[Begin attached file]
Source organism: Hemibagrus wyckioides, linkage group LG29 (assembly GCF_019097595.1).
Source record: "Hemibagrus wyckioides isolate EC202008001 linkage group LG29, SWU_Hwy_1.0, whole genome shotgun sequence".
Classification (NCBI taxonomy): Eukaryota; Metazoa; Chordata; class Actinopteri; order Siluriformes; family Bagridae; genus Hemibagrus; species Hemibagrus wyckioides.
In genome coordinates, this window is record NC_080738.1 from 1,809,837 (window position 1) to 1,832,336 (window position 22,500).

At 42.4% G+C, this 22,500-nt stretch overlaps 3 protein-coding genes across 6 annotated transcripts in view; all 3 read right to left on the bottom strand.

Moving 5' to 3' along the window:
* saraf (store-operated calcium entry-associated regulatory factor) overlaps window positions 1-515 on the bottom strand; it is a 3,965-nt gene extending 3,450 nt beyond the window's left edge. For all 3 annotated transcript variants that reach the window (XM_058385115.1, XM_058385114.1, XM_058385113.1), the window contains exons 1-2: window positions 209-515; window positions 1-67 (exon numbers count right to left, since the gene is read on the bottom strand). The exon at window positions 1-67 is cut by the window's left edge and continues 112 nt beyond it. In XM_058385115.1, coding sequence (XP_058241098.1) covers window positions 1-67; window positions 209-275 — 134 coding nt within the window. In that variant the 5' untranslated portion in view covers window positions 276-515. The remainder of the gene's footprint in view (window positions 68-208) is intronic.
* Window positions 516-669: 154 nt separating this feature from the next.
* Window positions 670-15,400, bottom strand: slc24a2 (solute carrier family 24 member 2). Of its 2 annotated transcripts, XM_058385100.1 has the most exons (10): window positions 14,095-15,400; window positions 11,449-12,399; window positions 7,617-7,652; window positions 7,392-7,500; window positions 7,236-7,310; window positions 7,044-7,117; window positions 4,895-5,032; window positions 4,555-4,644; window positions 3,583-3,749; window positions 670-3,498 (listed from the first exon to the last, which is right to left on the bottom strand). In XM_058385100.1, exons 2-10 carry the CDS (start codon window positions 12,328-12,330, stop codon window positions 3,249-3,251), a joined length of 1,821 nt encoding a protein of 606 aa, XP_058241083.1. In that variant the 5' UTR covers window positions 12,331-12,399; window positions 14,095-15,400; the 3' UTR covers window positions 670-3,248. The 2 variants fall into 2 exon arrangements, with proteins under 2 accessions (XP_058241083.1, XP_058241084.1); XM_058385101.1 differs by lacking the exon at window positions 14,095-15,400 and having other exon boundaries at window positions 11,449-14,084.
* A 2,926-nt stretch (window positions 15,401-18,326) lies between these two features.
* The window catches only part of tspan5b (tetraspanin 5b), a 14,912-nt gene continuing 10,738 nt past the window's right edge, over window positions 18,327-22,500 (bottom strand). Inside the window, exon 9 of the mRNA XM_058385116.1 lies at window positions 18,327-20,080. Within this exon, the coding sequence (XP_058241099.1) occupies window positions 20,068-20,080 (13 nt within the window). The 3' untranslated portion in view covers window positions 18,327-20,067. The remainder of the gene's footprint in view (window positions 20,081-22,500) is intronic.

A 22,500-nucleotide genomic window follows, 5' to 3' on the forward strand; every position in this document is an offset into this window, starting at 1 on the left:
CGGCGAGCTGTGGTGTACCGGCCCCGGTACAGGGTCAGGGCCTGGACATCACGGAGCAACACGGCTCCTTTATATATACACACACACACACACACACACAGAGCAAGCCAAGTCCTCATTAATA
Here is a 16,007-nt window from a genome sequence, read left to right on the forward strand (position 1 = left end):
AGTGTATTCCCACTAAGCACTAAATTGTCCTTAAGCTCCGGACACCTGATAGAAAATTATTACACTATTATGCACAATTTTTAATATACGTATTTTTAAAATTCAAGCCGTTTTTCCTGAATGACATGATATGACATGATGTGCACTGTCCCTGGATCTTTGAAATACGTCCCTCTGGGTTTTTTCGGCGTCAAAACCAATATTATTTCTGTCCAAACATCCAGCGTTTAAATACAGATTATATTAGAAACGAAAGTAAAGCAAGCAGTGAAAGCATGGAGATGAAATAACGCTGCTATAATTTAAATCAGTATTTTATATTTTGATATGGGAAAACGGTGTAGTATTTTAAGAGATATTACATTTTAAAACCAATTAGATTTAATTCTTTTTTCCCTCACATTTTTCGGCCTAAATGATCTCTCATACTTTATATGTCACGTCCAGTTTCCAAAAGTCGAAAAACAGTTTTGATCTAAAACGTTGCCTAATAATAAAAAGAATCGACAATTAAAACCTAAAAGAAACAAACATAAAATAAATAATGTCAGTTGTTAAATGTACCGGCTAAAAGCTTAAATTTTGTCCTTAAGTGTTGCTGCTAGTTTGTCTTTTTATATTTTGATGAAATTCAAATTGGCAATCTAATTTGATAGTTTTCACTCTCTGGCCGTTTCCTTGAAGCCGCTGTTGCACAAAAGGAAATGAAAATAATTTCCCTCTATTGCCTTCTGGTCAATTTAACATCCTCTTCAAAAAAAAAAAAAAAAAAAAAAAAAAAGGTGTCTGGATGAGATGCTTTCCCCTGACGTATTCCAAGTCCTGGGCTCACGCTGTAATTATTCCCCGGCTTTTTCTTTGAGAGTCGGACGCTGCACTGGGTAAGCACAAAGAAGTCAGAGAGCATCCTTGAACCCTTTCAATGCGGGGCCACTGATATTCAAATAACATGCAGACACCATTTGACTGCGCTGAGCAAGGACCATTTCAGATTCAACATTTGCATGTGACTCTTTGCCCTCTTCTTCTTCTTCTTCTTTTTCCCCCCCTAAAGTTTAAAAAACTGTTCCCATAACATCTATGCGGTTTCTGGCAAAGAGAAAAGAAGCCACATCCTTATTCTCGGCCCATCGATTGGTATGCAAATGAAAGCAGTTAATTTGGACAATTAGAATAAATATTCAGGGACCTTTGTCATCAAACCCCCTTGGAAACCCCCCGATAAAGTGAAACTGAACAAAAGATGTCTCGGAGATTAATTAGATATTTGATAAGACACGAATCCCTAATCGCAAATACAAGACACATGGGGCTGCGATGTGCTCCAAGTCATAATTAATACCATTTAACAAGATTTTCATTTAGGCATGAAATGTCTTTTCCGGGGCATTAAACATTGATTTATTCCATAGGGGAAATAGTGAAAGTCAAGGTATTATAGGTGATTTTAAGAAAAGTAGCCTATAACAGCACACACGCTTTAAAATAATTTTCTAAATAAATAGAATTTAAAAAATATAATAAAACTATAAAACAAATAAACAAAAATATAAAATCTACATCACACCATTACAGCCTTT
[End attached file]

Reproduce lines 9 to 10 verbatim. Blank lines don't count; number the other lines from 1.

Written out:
* Window positions 670-15,400, bottom strand: slc24a2 (solute carrier family 24 member 2). Of its 2 annotated transcripts, XM_058385100.1 has the most exons (10): window positions 14,095-15,400; window positions 11,449-12,399; window positions 7,617-7,652; window positions 7,392-7,500; window positions 7,236-7,310; window positions 7,044-7,117; window positions 4,895-5,032; window positions 4,555-4,644; window positions 3,583-3,749; window positions 670-3,498 (listed from the first exon to the last, which is right to left on the bottom strand). In XM_058385100.1, exons 2-10 carry the CDS (start codon window positions 12,328-12,330, stop codon window positions 3,249-3,251), a joined length of 1,821 nt encoding a protein of 606 aa, XP_058241083.1. In that variant the 5' UTR covers window positions 12,331-12,399; window positions 14,095-15,400; the 3' UTR covers window positions 670-3,248. The 2 variants fall into 2 exon arrangements, with proteins under 2 accessions (XP_058241083.1, XP_058241084.1); XM_058385101.1 differs by lacking the exon at window positions 14,095-15,400 and having other exon boundaries at window positions 11,449-14,084.
* A 2,926-nt stretch (window positions 15,401-18,326) lies between these two features.